Nonmagnetic core barrels were used during all full and half APC deployments. Orientation using the FlexIT tool (see “Paleomagnetism”) was used on standard 9.5 m APC cores, taken most commonly in the earliest deep hole of each site. Formation temperature measurements were made to obtain temperature gradients and heat flow estimates using the third-generation advanced piston corer temperature tool (APCT-3) (see “Downhole measurements”).

The XCB system was used to advance the hole when half APC refusal occurred before the target depth was reached. The XCB is a rotary system with a small cutting shoe that extends below the large rotary APC/XCB bit. The smaller bit can cut a semi-indurated core with less torque and fluid circulation than the main bit, optimizing recovery. The XCB cutting shoe (bit) extends ~30.5 cm ahead of the main bit in soft sediment but retracts into the main bit when hard formations are encountered. The XCB core barrels are 9.5 m long.

The bottom-hole assembly (BHA) is the lowermost part of the drill string. A typical APC/XCB BHA consists of a drill bit (outer diameter = 117/16 inch), a bit sub, a seal bore drill collar, a landing saver sub, a modified top sub, a modified head sub, a nonmagnetic drill collar (for APC/XCB), a number of 8 inch (~20.32 cm) drill collars, a tapered drill collar, six joints (two stands) of 5½ inch (~13.97 cm) drill pipe, and one crossover sub. A lockable flapper valve was used to enable collection of downhole logs without dropping the bit when APC/XCB coring.

The rotary core barrel (RCB) system was not deployed during Expedition 346.

Drilling disturbance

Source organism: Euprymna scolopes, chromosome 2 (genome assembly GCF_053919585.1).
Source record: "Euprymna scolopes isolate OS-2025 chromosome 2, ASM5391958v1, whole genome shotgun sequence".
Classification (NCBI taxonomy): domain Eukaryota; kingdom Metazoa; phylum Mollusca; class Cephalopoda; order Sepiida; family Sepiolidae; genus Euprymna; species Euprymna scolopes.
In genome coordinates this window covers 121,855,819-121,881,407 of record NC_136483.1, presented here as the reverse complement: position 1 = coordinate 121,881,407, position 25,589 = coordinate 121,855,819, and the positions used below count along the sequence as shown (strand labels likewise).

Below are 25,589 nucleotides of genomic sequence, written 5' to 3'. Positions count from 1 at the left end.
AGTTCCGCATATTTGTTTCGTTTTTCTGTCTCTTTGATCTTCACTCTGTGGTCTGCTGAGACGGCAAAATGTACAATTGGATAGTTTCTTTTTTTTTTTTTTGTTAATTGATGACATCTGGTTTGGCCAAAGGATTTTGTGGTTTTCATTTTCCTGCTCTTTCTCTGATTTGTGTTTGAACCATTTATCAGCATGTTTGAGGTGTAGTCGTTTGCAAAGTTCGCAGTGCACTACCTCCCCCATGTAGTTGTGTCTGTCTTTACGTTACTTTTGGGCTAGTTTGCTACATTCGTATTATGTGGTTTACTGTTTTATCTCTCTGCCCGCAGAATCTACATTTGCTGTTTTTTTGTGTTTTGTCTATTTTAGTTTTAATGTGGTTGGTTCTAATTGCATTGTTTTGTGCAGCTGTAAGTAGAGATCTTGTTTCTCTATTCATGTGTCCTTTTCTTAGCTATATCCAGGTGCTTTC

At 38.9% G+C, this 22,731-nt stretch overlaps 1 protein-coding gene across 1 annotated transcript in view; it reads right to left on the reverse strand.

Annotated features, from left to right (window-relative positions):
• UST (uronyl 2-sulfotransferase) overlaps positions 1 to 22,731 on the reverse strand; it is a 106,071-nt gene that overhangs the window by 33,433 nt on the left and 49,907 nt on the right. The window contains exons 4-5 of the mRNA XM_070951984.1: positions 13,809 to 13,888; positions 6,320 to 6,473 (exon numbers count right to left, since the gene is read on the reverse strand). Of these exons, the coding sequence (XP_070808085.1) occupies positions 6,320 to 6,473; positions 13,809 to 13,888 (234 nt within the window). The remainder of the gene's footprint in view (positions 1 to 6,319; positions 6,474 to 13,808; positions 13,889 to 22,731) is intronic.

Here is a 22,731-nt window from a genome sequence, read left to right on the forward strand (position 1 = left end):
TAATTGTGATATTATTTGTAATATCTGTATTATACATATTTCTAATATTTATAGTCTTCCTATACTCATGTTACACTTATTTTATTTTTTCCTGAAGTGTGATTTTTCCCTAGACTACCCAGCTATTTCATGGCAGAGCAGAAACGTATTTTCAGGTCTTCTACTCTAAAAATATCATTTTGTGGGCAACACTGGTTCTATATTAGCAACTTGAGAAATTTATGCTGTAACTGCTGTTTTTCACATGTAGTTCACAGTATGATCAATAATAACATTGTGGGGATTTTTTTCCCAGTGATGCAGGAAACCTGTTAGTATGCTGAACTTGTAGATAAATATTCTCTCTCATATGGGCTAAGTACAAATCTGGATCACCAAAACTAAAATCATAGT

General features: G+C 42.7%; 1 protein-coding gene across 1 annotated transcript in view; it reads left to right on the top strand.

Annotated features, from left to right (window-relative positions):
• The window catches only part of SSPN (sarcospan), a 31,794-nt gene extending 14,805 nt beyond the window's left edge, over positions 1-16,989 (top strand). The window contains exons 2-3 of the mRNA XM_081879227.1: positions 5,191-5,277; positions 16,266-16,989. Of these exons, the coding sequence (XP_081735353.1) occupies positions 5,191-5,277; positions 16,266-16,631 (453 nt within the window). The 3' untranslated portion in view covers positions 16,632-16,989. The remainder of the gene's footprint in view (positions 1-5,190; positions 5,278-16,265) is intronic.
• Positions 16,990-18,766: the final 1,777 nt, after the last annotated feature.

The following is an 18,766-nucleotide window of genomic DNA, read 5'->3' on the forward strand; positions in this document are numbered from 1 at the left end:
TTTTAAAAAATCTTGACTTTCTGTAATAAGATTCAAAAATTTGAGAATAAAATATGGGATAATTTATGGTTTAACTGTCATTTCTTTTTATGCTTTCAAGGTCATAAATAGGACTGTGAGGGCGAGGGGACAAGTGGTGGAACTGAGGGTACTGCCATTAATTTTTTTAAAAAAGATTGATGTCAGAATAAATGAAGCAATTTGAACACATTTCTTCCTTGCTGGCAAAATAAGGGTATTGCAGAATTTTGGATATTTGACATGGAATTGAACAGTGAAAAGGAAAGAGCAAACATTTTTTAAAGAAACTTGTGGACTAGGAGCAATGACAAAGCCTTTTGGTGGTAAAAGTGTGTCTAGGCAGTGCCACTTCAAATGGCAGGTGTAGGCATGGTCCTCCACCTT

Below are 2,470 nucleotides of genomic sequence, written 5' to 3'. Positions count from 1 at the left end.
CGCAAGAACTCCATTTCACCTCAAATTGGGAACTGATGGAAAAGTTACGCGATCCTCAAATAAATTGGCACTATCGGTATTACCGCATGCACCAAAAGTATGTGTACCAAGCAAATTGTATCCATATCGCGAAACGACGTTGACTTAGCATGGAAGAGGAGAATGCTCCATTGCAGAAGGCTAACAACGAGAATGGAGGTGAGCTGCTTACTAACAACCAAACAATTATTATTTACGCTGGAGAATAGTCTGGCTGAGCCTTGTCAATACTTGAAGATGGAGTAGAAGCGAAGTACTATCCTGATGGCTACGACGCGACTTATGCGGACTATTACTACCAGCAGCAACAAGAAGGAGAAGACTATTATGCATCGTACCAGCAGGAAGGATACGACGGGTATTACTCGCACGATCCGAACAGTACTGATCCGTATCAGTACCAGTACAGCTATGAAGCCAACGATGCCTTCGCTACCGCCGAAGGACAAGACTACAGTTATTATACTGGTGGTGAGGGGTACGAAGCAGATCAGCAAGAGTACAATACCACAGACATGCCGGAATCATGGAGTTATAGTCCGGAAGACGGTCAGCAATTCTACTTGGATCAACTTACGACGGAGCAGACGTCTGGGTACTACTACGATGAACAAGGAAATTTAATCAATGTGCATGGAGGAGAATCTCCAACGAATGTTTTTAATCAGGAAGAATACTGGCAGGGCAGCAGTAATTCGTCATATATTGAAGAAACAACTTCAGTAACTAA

Cores may be significantly disturbed as a result of the drilling process and contain extraneous material as a result of the coring and core handling process. In formations with loose layers, material from intervals higher in the borehole may be washed down by drilling circulation, accumulate at the bottom of the hole, and be sampled with the next core. The uppermost 10–50 cm of each core must therefore be examined critically during description for potential “cave-in.” Common coring-induced deformation includes the concave-downward appearance of originally horizontal bedding. Piston action may result in fluidization (flow-in) at the bottom of APC cores. Retrieval from depth to the surface may result in elastic rebound. Gas that is in solution at depth may become free and drive core segments within the liner apart. When gas content is high, as was the case at many of the sites drilled during Expedition 346, pressure must be relieved for safety reasons before the cores are cut into segments. This is accomplished by drilling holes into the liner, which forces some sediment as well as gas out of the liner. After gas was released, segmented sediments were slid back together with a mechanical pusher to close voids. This procedure may affect physical properties. Drilling disturbances are described in the “Lithostratigraphy” sections in each site chapter and are graphically indicated on the core summary graphic reports.